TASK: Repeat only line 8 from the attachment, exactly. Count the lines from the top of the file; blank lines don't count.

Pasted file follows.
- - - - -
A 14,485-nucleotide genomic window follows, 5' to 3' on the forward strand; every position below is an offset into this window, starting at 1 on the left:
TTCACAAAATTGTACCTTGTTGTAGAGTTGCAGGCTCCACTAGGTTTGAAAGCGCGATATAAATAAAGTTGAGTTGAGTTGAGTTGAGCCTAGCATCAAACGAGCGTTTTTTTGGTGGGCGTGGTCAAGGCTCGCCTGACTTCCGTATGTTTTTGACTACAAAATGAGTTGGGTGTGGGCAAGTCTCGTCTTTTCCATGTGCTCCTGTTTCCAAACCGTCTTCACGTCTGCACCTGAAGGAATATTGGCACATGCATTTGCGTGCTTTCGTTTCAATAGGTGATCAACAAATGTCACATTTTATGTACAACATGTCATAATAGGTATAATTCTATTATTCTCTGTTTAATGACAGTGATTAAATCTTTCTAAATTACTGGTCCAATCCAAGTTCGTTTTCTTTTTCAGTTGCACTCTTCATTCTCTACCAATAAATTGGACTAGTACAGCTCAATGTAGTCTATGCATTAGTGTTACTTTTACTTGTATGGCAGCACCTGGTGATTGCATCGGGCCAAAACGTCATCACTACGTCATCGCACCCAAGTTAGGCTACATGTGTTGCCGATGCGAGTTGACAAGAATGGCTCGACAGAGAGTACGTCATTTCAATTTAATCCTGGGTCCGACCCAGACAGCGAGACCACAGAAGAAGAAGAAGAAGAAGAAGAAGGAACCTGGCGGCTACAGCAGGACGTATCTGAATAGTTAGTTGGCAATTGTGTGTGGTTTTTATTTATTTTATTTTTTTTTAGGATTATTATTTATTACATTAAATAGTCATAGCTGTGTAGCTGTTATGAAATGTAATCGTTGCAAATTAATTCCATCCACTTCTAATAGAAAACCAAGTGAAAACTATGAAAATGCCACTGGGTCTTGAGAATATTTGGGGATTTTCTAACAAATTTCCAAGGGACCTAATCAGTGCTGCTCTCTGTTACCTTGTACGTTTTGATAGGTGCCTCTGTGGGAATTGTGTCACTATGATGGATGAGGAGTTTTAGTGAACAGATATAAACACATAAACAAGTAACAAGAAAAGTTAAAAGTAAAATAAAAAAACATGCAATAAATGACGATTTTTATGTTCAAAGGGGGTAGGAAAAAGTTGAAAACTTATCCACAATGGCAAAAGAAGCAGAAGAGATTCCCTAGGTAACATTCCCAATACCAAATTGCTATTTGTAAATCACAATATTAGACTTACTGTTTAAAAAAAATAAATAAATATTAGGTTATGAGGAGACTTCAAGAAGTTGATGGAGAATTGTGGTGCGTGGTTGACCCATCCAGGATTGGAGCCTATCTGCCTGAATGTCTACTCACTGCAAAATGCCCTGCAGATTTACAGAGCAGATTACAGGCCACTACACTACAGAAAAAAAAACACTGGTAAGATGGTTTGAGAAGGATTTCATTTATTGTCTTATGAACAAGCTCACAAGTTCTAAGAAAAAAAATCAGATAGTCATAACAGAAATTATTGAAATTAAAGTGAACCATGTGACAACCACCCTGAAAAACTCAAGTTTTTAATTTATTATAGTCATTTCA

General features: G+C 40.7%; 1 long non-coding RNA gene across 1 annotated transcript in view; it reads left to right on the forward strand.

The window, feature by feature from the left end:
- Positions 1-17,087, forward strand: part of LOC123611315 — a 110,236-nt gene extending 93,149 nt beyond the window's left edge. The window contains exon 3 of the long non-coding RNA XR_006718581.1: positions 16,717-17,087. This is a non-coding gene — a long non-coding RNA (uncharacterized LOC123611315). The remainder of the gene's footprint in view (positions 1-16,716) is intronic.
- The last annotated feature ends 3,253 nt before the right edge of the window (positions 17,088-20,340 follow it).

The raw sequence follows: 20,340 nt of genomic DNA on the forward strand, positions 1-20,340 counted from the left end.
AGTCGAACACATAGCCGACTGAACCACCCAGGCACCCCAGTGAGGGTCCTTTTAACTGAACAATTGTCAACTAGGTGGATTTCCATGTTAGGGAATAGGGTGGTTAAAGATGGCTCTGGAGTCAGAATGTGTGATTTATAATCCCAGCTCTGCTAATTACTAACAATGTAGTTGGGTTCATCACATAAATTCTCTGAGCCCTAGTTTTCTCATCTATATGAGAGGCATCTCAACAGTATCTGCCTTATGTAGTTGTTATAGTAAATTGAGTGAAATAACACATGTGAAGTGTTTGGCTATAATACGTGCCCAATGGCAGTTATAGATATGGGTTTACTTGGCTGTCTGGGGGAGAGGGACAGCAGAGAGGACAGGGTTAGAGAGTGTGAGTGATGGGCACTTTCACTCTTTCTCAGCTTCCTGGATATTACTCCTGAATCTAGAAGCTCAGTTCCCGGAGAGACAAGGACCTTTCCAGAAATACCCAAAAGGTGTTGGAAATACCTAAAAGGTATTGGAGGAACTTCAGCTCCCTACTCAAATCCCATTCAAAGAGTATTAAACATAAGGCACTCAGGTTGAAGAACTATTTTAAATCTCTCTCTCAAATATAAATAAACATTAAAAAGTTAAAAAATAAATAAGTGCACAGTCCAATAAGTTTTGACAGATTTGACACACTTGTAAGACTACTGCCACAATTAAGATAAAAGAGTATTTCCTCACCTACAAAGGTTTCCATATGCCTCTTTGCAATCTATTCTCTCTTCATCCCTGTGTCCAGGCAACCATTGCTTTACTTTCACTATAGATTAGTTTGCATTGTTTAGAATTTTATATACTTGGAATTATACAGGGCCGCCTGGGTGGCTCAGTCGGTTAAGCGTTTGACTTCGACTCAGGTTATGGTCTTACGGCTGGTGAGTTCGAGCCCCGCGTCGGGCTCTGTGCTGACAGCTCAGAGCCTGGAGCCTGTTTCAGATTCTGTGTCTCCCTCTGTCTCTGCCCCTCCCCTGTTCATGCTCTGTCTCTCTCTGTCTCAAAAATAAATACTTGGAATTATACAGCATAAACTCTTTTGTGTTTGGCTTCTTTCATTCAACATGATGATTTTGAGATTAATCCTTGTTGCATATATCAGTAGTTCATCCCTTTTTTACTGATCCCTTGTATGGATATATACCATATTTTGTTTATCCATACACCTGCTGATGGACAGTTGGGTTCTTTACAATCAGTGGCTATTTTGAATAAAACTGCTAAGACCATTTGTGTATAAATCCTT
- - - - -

AGTCGAACACATAGCCGACTGAACCACCCAGGCACCCCAGTGAGGGTCCTTTTAACTGAACAATTGTCAACTAGGTGGATTTCCATGTTAGGGAATAGGGTGGTTAAAGATGGCTCTGGAGTCAGAATGTGTGATTTATAATCCCAGCTCTGCTAATTACTAACAATGTAGTTGGGTTCATCACATAAATTCTCTGAGCCCTAGTTTTCTCATCTATATGAGAGGCATCTCAACAGTATCTGCCTTATGTAGTTGTTATAGTAAATTGAGTGAAATAACACATGTGAAGTGTTTGGCTATAATACGTGCCCAATGGCAGTTATAGATATGGGTTTACTTGGCTGTCTGGGGGAGAGGGACAGCAGAGAGGACAGGGTTAGAGAGTGTGAGTGATGGGCACTTTCACTCTTTCTCAGCTTCCTGGATATTACTCCTGAATCTAGAAGCTCAGTTCCCGGAGAGACAAGGACCTTTCCAGAAATACCCAAAAGGTGTTGGAAATACCTAAAAGGTATTGGAGGAACTTCAGCTCCCTACTCAAATCCCATTCAAAGAGTATTAAACATAAGGCACTCAGGTTGAAGAACTATTTTAAATCTCTCTCTCAAATATAAATAAACATTAAAAAGTTAAAAAATAAATAAGTGCACAGTCCAATAAGTTTTGACAGATTTGACACACTTGTAAGACTACTGCCACAATTAAGATAAAAGAGTATTTCCTCACCTACAAAGGTTTCCATATGCCTCTTTGCAATCTATTCTCTCTTCATCCCTGTGTCCAGGCAACCATTGCTTTACTTTCACTATAGATTAGTTTGCATTGTTTAGAATTTTATATACTTGGAATTATACAGGGCCGCCTGGGTGGCTCAGTCGGTTAAGCGTTTGACTTCGACTCAGGTTATGGTCTTACGGCTGGTGAGTTCGAGCCCCGCGTCGGGCTCTGTGCTGACAGCTCAGAGCCTGGAGCCTGTTTCAGATTCTGTGTCTCCCTCTGTCTCTGCCCCTCCCCTGTTCATGCTCTGTCTCTCTCTGTCTCAAAAATAAATACTTGGAATTATACAGCATAAACTCTTTTGTGTTTGGCTTCTTTCATTCAACATGATGATTTTGAGATTAATCCTTGTTGCATATATCAGTAGTTCATCCCTTTTTTACTGATCCCTTGTATGGATATATACCATATTTTGTTTATCCATACACCTGCTGATGGACAGTTGGGTTCTTTACAATCAGTGGCTATTTTGAATAAAACTGCTAAGACCATTTGTGTATAAATCCTT